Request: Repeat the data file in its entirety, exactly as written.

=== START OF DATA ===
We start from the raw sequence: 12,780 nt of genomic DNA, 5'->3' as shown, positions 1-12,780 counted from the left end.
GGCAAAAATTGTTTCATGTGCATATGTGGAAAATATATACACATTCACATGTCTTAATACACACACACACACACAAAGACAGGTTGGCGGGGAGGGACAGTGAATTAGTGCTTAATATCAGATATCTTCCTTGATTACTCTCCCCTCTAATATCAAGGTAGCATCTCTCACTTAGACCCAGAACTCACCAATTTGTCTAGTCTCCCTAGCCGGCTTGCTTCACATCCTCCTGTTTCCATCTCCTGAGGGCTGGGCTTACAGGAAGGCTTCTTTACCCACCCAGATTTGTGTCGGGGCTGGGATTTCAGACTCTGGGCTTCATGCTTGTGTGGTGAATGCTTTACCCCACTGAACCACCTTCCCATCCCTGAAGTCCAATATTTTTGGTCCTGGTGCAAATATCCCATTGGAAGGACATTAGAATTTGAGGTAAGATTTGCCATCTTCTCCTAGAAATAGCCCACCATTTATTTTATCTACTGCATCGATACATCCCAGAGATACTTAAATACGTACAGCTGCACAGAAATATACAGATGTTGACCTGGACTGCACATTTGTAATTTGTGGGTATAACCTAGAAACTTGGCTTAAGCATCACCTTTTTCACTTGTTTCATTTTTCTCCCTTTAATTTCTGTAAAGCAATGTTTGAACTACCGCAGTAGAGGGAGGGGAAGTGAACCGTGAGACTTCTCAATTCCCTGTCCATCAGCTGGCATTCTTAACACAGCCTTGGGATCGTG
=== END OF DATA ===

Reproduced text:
We start from the raw sequence: 12,780 nt of genomic DNA, 5'->3' as shown, positions 1-12,780 counted from the left end.
GGCAAAAATTGTTTCATGTGCATATGTGGAAAATATATACACATTCACATGTCTTAATACACACACACACACACAAAGACAGGTTGGCGGGGAGGGACAGTGAATTAGTGCTTAATATCAGATATCTTCCTTGATTACTCTCCCCTCTAATATCAAGGTAGCATCTCTCACTTAGACCCAGAACTCACCAATTTGTCTAGTCTCCCTAGCCGGCTTGCTTCACATCCTCCTGTTTCCATCTCCTGAGGGCTGGGCTTACAGGAAGGCTTCTTTACCCACCCAGATTTGTGTCGGGGCTGGGATTTCAGACTCTGGGCTTCATGCTTGTGTGGTGAATGCTTTACCCCACTGAACCACCTTCCCATCCCTGAAGTCCAATATTTTTGGTCCTGGTGCAAATATCCCATTGGAAGGACATTAGAATTTGAGGTAAGATTTGCCATCTTCTCCTAGAAATAGCCCACCATTTATTTTATCTACTGCATCGATACATCCCAGAGATACTTAAATACGTACAGCTGCACAGAAATATACAGATGTTGACCTGGACTGCACATTTGTAATTTGTGGGTATAACCTAGAAACTTGGCTTAAGCATCACCTTTTTCACTTGTTTCATTTTTCTCCCTTTAATTTCTGTAAAGCAATGTTTGAACTACCGCAGTAGAGGGAGGGGAAGTGAACCGTGAGACTTCTCAATTCCCTGTCCATCAGCTGGCATTCTTAACACAGCCTTGGGATCGTG